Salvos case worker's story of domestic violence

Salvos case worker’s story of domestic violence

Those who work for, or are involved with The Salvation Army, are acutely aware that a crisis can happen to anybody, at any time. And it is the care, support and advice given at this crucial time that makes all the difference to recovery.

Sometimes, crisis leads to an ongoing relationship with the Salvos community, as people who were once in need go on to help others by becoming case workers or volunteers themselves. For others, a personal crisis leads to better understanding and a more informed response to those they already serve.

As a long-term case manager at a Salvation Army crisis accommodation centre for women and children, Emily* experienced the same uncertainty, fear and heartbreak as the clients she supported when she became a victim-survivor of family and domestic violence herself. Now, she is using her own experience and insights to help those in need.

“It inspires the work I do. I know firsthand how important it is to see that support is available in that situation,” says Emily.

Lived experience

Emily and her partner were together for many years and had three children when the relationship started to change. A traumatic past left its mark on her partner and after keeping it at bay for a long time, post-traumatic stress disorder began to impact his behaviour and he became controlling and violent.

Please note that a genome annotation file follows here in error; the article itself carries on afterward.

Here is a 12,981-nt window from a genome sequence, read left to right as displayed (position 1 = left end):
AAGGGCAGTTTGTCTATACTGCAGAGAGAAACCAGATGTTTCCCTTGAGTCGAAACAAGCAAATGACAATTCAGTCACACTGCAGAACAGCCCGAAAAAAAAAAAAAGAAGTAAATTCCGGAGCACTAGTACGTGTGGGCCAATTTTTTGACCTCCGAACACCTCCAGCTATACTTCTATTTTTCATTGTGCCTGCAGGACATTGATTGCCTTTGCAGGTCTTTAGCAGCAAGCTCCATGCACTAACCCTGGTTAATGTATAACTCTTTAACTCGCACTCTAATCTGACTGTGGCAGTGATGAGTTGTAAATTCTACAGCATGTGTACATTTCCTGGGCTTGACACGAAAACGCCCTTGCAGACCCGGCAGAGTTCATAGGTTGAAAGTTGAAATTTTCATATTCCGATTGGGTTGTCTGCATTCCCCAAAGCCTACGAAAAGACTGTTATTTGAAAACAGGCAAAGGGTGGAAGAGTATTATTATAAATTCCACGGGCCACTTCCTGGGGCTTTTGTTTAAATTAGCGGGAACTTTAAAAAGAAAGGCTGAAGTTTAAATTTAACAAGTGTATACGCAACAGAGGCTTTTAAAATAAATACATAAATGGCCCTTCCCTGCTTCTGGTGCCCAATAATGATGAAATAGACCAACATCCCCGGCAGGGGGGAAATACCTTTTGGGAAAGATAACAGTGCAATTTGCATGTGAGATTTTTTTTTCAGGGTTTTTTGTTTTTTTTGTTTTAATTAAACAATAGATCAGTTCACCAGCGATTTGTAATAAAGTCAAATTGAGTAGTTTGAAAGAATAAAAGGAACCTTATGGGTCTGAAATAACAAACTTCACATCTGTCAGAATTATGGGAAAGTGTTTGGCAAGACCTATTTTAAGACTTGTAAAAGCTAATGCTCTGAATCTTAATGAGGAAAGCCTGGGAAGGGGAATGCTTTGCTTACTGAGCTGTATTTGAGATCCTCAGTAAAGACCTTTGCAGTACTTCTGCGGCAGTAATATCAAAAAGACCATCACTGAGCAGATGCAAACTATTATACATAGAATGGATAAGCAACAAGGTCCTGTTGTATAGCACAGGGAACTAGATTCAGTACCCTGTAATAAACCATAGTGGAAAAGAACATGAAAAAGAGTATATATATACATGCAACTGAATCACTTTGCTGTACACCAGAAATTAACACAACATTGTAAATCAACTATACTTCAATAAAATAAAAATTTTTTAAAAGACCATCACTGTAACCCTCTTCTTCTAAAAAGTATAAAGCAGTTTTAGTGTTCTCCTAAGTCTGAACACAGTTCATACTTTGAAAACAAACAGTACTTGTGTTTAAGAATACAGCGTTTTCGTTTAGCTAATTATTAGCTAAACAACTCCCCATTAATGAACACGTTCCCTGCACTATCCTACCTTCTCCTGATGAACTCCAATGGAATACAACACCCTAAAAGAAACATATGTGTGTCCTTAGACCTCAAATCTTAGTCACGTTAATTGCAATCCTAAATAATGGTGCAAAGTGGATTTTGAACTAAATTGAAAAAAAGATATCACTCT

It began with increasingly erratic behaviour, isolating Emily from friends and family and becoming highly critical of Emily’s appearance and parenting abilities.

“The aggression progressed. One night, he was angry about me wanting to see my friends. He grabbed me by the shoulders and shook me really hard. It was a wake-up call,” says Emily.

“Soon after, he came home really angry. He took my phone off me and told me that if I called the police, he would kill me. I felt he meant it. He threatened to take the kids and never allow me to see them again. He beat me very badly that night. I knew I had to do something. It was terrifying.”

Already working in crisis support and familiar with the stories from other women who had experienced domestic abuse, Emily knew that it often takes a woman several attempts to leave before they leave for good. She knew that if her partner was capable of such a level of violence, he was capable of doing it again.